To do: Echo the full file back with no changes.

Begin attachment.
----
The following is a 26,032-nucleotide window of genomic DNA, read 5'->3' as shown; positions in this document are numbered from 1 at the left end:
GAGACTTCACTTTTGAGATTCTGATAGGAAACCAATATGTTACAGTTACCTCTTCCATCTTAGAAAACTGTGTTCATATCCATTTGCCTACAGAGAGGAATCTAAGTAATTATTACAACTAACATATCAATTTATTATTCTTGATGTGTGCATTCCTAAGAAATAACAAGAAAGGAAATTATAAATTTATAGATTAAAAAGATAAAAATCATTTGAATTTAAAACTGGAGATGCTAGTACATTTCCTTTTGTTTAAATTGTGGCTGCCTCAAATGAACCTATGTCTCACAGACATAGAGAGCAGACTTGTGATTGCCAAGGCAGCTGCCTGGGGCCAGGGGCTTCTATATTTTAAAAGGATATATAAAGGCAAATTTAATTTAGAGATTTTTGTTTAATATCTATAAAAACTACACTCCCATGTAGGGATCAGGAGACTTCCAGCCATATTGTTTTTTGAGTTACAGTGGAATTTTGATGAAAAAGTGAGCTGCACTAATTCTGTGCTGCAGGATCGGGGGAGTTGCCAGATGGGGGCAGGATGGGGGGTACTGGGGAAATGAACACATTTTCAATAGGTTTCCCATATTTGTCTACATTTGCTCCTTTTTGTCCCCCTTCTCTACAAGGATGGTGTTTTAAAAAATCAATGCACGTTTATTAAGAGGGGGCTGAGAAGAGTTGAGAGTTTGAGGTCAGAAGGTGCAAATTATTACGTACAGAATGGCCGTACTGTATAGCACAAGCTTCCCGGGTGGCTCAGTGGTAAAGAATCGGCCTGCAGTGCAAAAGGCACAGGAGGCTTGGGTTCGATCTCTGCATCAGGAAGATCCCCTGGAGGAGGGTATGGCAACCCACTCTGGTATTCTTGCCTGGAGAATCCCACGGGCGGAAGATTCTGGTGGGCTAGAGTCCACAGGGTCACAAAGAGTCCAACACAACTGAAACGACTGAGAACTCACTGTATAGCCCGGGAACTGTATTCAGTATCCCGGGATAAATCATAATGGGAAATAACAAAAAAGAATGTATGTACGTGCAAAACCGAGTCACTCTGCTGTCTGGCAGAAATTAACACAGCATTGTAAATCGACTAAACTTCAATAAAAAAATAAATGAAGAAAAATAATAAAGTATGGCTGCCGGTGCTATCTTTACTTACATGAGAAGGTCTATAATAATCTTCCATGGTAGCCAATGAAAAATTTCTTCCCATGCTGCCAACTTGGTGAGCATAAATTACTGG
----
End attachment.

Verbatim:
The following is a 26,032-nucleotide window of genomic DNA, read 5'->3' as shown; positions in this document are numbered from 1 at the left end:
GAGACTTCACTTTTGAGATTCTGATAGGAAACCAATATGTTACAGTTACCTCTTCCATCTTAGAAAACTGTGTTCATATCCATTTGCCTACAGAGAGGAATCTAAGTAATTATTACAACTAACATATCAATTTATTATTCTTGATGTGTGCATTCCTAAGAAATAACAAGAAAGGAAATTATAAATTTATAGATTAAAAAGATAAAAATCATTTGAATTTAAAACTGGAGATGCTAGTACATTTCCTTTTGTTTAAATTGTGGCTGCCTCAAATGAACCTATGTCTCACAGACATAGAGAGCAGACTTGTGATTGCCAAGGCAGCTGCCTGGGGCCAGGGGCTTCTATATTTTAAAAGGATATATAAAGGCAAATTTAATTTAGAGATTTTTGTTTAATATCTATAAAAACTACACTCCCATGTAGGGATCAGGAGACTTCCAGCCATATTGTTTTTTGAGTTACAGTGGAATTTTGATGAAAAAGTGAGCTGCACTAATTCTGTGCTGCAGGATCGGGGGAGTTGCCAGATGGGGGCAGGATGGGGGGTACTGGGGAAATGAACACATTTTCAATAGGTTTCCCATATTTGTCTACATTTGCTCCTTTTTGTCCCCCTTCTCTACAAGGATGGTGTTTTAAAAAATCAATGCACGTTTATTAAGAGGGGGCTGAGAAGAGTTGAGAGTTTGAGGTCAGAAGGTGCAAATTATTACGTACAGAATGGCCGTACTGTATAGCACAAGCTTCCCGGGTGGCTCAGTGGTAAAGAATCGGCCTGCAGTGCAAAAGGCACAGGAGGCTTGGGTTCGATCTCTGCATCAGGAAGATCCCCTGGAGGAGGGTATGGCAACCCACTCTGGTATTCTTGCCTGGAGAATCCCACGGGCGGAAGATTCTGGTGGGCTAGAGTCCACAGGGTCACAAAGAGTCCAACACAACTGAAACGACTGAGAACTCACTGTATAGCCCGGGAACTGTATTCAGTATCCCGGGATAAATCATAATGGGAAATAACAAAAAAGAATGTATGTACGTGCAAAACCGAGTCACTCTGCTGTCTGGCAGAAATTAACACAGCATTGTAAATCGACTAAACTTCAATAAAAAAATAAATGAAGAAAAATAATAAAGTATGGCTGCCGGTGCTATCTTTACTTACATGAGAAGGTCTATAATAATCTTCCATGGTAGCCAATGAAAAATTTCTTCCCATGCTGCCAACTTGGTGAGCATAAATTACTGG